FSU Senior Recital

On Friday night, June 12th, 2011 in the Longmire Building room 201 our group watched Senior Recital player Meghan Pulles Cavanaugh, soprano, assisted by pianist Bianca Lupsha. The demographics were college students and adults ages 20-60. It was pretty packed of students and family members, and showed phenomenal talent!

1. What are the demographics of the audience? Of the musicians?

Author:Nick Thomson

The demographics of the audience consisted of older people (like the parents of the performers), most of these people were white in their mid 40's to 50's, while there were some black people. The performers were all young FSU college students, and there were also a few other audience members who might have been friends of the performers who were also young college students, mostly female.

2. What role does the venue play in people's [performer, audience, researcher] expectations of the musical performance and how does this particular performance meet or fail to meet those expectations?

3. What is the role of economics in this particular musical event?
Author: Alessandro Cuomo
The recital was in fact a free event being that it was put on by the university by a student performer. Thus, discussing the effect of a cover cost, cocktails, and/or appetizers on the musical performance itself would not be possible. However, one can highlight the plausible outcomes if such factors provided noticeable effects on the experience as a whole. Given the formality of the event, an entrance fee would have been acceptable if it had taken place at another location and been solely for entertainment rather than a certification recital. Serving drinks and food would have added beneficial gains to the musical event such as: additional revenue, satisfying the audience more than just audibly, and giving people who were not particularly fond of the genre more reason to stay. It is possible that some people who came to the event may not have had there been an entrance fee but there is no way to determine this for sure.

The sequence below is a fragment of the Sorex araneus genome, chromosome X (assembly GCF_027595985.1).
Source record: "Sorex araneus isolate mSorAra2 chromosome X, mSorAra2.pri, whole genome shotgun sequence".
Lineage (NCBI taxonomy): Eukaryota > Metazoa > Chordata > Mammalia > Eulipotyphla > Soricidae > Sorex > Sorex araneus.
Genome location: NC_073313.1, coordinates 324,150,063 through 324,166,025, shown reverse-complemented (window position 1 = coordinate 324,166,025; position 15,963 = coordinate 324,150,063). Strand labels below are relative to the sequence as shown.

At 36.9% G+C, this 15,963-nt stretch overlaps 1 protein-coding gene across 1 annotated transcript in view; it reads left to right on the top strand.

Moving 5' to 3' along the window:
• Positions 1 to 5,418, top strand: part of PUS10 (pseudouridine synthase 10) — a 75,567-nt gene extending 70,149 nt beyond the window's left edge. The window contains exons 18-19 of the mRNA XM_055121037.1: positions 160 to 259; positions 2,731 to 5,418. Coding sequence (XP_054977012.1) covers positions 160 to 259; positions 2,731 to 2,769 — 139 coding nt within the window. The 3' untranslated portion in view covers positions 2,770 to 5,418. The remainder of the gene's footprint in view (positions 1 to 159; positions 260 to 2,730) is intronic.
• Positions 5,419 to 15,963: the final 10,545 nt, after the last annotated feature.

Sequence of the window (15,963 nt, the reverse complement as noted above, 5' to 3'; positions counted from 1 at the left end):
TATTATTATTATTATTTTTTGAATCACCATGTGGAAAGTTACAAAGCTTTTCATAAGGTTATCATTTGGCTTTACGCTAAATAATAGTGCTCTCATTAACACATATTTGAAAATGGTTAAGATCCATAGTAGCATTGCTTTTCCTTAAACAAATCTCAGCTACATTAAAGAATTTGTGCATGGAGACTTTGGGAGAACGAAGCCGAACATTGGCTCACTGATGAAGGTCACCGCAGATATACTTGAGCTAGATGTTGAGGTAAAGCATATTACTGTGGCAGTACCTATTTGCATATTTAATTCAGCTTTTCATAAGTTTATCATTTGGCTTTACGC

4. How does the purpose of the performance overlap and differ from the emotions experienced by the audience?
Author: Melissa Anderson
The emotions experienced by the audience was hard to differentiate as it was a sitting setting where everyone faced straight at the front of the room with no distractions of crowds coming in, people taking pictures, or ordering drinks. Soprano is completely different to our first ethnography of alternative, pop, rock music where the venue was easier to come and go with out making a scene, people could show they were enjoying the atmosphere by ordering more drinks, or dancing and singing along to the performance. The overlaping emotions could be joyful hearing the amazing talent an FSU student has coming from either students and/or parents. They could also differ by depending if the audience had heard her sing before, and may have thought she did better or not as good. The emotions could go either way. Compared to my perspective, not knowing much about soprano it made me more impressed by the type of music, but also made me realize it is not music that I particularly enjoy. Emotions can play a lot into music, how the performer and audience feel during the performance, and peoples opinons of good music are ethnocentricism.

5. Who are the performers and what is their relationship to the audience?